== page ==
Three different unrelated project and I was walking down the Halls. This poster that was posted on the wall, it was my father's and the images on the poster looked like they look like fossil cells and I freaked out. I basically every thought she was someone else is doing better. Work there standing right beside me, right? And I grab them, like, what is this, like, what is this method? Where did you get these images and they're super nonchalant? And they're like, all this, like it's just asked my girlfriend, like something. I've never heard of fright was basically, I feel like I have no idea what he's talking about the hallway and you were like, what is that? What did you do? And they were like, you are we do this all the time? You just don't know.
Working with these materials scientist to create these super detailed 3D images of of osteocytes, like very, very briefly and understanding my limitations over here. How did this technology work? Think of it this way, you have a multi-layered cake. You're going to take a slice at a time and you can reveal the layers at a time. And as you revealing these layers, you're taking a picture of the new layer that you've just revealed in a slice of cake. Can you take a picture? And now you have have, you know, you can see the new layer. And so having that stack of images, you have all your pictures that you've taken together. You put them in a software that basically makes a 3D model and the software itself is not new. The machine itself is not new, it's just applying it to fossils. Was the new part. You're wanted to use this technology to ask some big questions about osteocytes. See a lot of
Animals with bones have them but not all. So why did these cells evolve in the first place? So one of the running series is since all the animals that don't have us are doing everything, fine, it must be something inherent to the cell itself. And one of the things that osteocytes can do is basically eat the bone around them and redistribute that mineral back into the bloodstream. What that means is is mineral metabolism. It's basically a recycling, your minerals. So go since your blood, so your muscles and brain can use it cuz everything from your neurons to your muscles, uses calcium and phosphate so it's like a little like extra Supply in your bones for the rest of your body. Exactly your whole skeleton. Is this battery packs that can be used and reused, and you can actually store and minerals back into it, so we know ostracize do this.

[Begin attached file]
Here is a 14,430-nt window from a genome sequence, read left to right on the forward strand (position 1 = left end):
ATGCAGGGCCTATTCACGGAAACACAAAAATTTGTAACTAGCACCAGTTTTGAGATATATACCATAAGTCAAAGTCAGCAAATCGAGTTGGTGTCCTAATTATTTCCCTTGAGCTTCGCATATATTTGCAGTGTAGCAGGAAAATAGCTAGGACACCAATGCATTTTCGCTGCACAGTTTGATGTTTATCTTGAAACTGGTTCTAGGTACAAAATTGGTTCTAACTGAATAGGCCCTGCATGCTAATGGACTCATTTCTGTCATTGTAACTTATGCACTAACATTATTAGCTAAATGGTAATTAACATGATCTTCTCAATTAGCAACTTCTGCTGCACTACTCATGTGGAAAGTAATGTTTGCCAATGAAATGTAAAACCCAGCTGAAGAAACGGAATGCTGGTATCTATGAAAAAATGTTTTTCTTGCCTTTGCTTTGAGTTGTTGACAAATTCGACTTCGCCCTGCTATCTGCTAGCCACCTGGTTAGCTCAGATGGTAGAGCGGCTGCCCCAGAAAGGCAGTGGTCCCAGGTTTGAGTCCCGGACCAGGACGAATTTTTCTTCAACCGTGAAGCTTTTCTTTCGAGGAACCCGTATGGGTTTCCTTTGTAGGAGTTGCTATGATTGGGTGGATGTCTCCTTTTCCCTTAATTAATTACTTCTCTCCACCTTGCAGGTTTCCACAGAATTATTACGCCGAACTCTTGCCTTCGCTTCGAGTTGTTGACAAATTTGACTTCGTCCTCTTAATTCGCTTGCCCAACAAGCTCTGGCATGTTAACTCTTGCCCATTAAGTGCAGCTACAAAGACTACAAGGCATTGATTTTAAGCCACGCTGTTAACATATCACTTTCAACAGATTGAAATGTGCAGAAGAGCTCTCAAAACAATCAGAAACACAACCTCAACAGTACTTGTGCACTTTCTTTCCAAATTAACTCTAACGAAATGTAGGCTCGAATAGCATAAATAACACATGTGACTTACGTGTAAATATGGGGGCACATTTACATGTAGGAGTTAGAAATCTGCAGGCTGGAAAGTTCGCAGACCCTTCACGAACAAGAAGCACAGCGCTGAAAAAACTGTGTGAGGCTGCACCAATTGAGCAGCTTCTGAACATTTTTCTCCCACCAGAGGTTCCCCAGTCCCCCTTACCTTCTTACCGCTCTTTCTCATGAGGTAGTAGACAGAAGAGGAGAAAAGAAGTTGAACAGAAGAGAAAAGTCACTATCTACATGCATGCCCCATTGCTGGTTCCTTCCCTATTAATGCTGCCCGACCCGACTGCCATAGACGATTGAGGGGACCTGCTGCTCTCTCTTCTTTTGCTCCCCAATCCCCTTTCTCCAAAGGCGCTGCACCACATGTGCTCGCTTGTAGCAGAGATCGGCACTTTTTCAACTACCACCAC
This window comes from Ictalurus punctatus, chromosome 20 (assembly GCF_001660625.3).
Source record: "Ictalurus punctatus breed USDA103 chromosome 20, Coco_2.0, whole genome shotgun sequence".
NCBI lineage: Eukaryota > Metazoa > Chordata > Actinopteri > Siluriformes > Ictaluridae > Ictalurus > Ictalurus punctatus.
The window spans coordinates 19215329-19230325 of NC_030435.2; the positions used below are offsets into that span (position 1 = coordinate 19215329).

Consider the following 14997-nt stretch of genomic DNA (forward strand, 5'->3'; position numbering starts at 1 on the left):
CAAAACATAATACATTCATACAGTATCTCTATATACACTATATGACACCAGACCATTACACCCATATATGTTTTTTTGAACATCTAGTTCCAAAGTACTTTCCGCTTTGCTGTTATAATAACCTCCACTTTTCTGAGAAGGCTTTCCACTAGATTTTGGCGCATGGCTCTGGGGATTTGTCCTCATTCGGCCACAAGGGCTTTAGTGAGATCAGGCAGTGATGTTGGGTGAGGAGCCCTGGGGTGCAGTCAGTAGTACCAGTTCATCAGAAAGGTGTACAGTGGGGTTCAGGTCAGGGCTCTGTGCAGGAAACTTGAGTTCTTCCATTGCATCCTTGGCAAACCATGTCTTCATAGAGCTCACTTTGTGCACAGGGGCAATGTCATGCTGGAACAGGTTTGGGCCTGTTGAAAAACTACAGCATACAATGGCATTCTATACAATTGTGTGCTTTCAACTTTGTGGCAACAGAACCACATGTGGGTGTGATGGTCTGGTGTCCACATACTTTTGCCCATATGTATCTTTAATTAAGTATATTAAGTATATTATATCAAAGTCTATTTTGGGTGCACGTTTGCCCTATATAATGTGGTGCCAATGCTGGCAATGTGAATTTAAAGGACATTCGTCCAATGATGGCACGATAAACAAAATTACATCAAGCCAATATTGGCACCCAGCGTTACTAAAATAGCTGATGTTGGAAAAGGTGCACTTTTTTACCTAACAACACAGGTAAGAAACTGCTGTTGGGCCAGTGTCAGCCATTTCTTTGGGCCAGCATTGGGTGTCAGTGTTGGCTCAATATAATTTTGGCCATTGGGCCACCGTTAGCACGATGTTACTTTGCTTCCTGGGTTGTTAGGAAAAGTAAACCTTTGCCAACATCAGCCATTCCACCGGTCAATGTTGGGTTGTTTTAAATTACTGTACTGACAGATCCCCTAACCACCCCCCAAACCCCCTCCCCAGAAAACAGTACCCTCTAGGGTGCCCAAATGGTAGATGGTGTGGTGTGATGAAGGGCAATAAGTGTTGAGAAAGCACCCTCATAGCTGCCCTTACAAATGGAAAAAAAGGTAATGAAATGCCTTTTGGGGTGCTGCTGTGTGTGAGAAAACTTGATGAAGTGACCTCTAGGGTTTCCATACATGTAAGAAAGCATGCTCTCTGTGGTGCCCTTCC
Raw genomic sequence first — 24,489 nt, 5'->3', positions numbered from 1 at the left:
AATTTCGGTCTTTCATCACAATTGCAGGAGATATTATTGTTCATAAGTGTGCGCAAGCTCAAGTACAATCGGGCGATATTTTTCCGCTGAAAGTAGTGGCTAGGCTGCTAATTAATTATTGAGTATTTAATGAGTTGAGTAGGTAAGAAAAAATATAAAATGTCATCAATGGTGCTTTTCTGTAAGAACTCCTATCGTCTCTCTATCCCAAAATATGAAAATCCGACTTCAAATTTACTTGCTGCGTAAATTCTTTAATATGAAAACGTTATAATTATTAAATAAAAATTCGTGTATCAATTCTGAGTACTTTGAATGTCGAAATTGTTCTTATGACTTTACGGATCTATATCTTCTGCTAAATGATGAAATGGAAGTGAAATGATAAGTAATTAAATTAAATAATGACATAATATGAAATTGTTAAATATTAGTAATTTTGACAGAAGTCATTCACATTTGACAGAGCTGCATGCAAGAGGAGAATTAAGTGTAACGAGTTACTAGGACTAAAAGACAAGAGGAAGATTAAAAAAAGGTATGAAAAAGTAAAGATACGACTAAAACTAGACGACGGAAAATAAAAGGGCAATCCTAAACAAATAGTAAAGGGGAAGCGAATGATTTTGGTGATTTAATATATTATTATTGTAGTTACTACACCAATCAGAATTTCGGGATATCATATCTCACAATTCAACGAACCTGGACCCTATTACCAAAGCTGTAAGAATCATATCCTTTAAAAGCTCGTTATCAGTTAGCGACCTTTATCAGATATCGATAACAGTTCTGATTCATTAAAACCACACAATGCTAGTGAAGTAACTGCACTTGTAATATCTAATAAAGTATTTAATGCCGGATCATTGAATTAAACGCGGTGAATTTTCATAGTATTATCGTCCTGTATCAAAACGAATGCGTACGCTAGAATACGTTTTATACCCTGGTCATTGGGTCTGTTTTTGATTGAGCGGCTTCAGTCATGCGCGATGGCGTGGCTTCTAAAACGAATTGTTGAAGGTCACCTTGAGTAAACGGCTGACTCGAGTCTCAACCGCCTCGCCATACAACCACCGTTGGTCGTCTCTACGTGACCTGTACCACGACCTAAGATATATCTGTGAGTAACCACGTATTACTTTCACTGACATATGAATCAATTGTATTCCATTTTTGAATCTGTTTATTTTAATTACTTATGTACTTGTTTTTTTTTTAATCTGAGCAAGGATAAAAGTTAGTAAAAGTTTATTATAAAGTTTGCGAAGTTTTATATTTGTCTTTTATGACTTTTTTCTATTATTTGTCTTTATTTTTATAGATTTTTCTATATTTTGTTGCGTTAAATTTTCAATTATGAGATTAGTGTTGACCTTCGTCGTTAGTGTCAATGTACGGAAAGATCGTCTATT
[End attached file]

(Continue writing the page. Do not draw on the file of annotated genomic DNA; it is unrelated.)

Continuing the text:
Did the very first osteocytes do this and is that possibly why ostracize evolved in the first place? Because that would be an incredible advantage over animals that don't have osteocytes right to have this battery. So, using this newly adaptive technology. She went looking for very old, osteocytes way back and an ancient jawless. Fish. One of her many distant evolutionary ancestors, the very first images that we got back had not only the cool cells and everything and it had enough of a resolution that we could figure out that. Yeah, the cells work to talk to their neighbors and they have this many connections connections comparable to human cells was one of the images that we had one of the cells had an area around it in the bone that had very low density so it has less bone around it then
The rest of the bone, which was pretty weird and wouldn't make much sense unless, you know, about mineral metabolism. You're at literally caught osteocytes, breaking down, bones in a 420 million year old fish, which is very cool. And can actually tell us about us and our bones. It means that not only did that process exist at that time, but it's very likely that it's one of the reasons that phones with osteocytes became the prevailing bone type for millions of years. After that scientists had assumed this process of breaking down bone, might go back all the way to the very first fish that had bone, but this was actual evidence. I thought, you know, like I thought I was the luckiest person first of all, because it really is luck from from seeing the poster on the wall to picking the right special.
To actually being able to see this ad a resolution. That's understandable is absolutely pure luck. I mean, I want to say I'm a smart scientist and everything. I want to take all the credit, you put them together. A lot of people could walk past and posters all I'm saying, a lot of people can walk past a poster. I really appreciate that.
Okay you're really this was so much fun. I don't remember for Life, honestly. Phones are the answer. That's how I feel.
Thank you so much for having me.
This episode was edited by Viet Lai and Geoff brumfiel fact-checked by Tyler, Jones and produced by Russia a Rudy, speaking of which this is Russia's last episode with us as a full-time short, waiver Russia. We know you'll keep spreading science joy and sticking up for Creepy Crawlers. Everywhere you go from all of us on the shortwave. Team. Thank you, we appreciate you so. So much going to do big things. You do, you know, Big Bang.